Have you ever wondered if something painful from your own past, which you can’t quite let go of, is evidence that you carry unresolved trauma? In this excerpt from my book, Trauma: Healing the Hidden Epidemic, I address some of the challenges of seeking treatment. I’ll continue this topic in by next post, as well.
“If you have ever considered seeking treatment, even if you have yet to follow through with it, I acknowledge your courage. Facing reality and accepting that we need help can be a very difficult and even painful process.
“In the United States and in many other nations around the world, we embrace a culture of independence and self-reliance. Accepting help has a stigma that many people aren’t comfortable with. But disarming this ideology is an important step that we must take if we want to truly embrace our natural capacity for healing and resilience. The truth is that almost everyone needs help, and they need to be empowered to get it.
“Because we are often blind to signs that indicate a much larger, trauma-related issue, many people don’t know that they need treatment in the first place. It’s easier to ignore the parts of our lives that are dysfunctional than to look at them and think, “Something bigger is going on here.” We ignore and deny these problems, which more often than not causes additional damage.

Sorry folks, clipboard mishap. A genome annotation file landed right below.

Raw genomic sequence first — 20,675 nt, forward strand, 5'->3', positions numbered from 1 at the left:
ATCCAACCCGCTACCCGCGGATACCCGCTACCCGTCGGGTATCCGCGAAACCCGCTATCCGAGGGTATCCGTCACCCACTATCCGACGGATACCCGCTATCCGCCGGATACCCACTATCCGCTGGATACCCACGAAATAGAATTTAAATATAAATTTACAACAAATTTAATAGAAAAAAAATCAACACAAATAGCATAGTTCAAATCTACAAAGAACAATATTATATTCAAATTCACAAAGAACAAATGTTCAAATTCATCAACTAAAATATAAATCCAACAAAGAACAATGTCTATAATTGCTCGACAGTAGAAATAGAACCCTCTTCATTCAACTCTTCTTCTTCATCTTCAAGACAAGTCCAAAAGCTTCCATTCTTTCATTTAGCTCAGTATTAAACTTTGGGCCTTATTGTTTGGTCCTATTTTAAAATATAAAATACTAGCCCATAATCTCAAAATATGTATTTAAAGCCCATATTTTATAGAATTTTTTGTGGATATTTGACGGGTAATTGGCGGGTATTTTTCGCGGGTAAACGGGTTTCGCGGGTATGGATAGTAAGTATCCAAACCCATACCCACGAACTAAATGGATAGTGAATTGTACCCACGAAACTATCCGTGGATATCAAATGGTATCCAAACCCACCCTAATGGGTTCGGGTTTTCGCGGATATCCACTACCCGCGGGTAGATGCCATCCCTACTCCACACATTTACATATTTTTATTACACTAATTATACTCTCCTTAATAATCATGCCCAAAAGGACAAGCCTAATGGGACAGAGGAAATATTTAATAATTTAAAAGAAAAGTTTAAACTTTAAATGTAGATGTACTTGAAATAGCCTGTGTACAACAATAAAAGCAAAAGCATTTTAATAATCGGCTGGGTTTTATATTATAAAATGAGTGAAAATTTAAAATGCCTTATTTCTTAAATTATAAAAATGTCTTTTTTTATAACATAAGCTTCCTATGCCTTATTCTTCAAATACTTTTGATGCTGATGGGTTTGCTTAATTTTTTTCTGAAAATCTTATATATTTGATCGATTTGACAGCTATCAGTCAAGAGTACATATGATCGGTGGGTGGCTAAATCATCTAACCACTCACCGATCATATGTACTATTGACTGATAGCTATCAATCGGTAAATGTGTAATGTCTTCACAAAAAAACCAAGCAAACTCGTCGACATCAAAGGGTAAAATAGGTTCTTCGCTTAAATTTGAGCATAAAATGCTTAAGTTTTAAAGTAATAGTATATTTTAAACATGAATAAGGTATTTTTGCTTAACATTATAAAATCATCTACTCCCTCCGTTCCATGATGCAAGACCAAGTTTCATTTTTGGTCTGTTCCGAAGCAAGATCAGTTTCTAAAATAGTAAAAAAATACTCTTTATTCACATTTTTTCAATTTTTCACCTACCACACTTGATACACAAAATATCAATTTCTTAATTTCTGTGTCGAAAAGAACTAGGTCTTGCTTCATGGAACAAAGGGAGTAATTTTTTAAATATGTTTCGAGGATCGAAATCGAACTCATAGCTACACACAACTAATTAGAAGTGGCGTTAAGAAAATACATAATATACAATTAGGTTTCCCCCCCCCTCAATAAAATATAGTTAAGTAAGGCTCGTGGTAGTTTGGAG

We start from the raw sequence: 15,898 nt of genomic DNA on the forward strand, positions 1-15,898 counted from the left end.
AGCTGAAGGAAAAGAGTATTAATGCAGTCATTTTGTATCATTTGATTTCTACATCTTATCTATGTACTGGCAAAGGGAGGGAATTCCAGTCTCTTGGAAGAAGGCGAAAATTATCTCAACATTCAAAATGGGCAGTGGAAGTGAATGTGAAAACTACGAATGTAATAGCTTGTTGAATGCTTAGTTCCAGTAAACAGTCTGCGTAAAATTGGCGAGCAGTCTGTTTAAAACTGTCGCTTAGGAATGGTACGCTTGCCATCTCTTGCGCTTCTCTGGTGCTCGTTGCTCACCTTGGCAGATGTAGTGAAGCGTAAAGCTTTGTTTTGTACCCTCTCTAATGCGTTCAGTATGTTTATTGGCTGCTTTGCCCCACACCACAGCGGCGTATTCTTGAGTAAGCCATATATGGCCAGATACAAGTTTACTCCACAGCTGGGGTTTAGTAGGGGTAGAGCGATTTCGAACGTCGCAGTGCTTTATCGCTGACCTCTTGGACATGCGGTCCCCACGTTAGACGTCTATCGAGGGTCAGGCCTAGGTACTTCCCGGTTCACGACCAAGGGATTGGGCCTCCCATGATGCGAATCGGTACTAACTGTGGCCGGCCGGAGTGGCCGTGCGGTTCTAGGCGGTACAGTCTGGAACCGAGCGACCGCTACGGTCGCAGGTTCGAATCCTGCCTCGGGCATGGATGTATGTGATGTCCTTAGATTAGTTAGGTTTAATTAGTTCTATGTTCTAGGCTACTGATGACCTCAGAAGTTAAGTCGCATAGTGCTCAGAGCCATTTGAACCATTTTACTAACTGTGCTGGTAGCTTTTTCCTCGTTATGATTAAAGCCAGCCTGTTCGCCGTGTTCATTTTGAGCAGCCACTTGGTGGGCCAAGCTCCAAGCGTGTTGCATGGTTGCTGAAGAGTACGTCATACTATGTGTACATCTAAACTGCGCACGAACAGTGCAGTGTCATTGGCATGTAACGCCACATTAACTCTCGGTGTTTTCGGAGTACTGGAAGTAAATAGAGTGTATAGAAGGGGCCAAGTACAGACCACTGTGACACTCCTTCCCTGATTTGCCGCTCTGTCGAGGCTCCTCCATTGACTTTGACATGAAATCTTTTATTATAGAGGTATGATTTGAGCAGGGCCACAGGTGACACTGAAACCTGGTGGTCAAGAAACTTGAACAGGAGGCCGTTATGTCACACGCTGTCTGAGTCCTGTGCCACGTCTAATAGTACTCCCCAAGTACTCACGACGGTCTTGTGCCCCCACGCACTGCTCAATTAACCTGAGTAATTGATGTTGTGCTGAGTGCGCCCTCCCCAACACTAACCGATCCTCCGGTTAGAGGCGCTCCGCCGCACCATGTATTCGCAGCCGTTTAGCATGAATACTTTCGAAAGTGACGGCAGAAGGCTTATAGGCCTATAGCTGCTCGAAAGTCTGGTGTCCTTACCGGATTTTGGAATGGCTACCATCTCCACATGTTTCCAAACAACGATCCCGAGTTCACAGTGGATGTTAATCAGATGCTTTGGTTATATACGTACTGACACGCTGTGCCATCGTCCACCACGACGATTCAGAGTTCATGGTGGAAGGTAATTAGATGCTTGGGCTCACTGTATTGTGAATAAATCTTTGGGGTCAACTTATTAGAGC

“The effects of trauma are cumulative—they can progress and intensify over time. In fact, time does not heal all wounds. Trauma left untreated can grow from a manageable problem into a significant one. Time merely gives the effects of trauma the opportunity to fester and cause deeper wounding, both physical and emotional. Trauma-related wounds seldom subside on their own. Many victims require treatment before they can recover from their experiences and restore peace and functionality to their lives. Without treatment, they may spend a lifetime trying to figure out where their lives got off track and why physical and emotional pain seem constant. It’s an uncomfortable, if not tragic, existence.
“Happiness, joy, fulfillment, peace—all are abstract terms that may be difficult for us to define. We don’t always know when they are present in our lives, but we sure do miss them when they’re absent. If you have a history of trauma, it is affecting your current life whether you realize it or not. Treatment is the best way to liberate yourself from a past that prevents you from experiencing the great things in life that are possible. It may sound philosophical, but it has become a reality for many of our patients.”
From Chapter 6: Seeking Treatment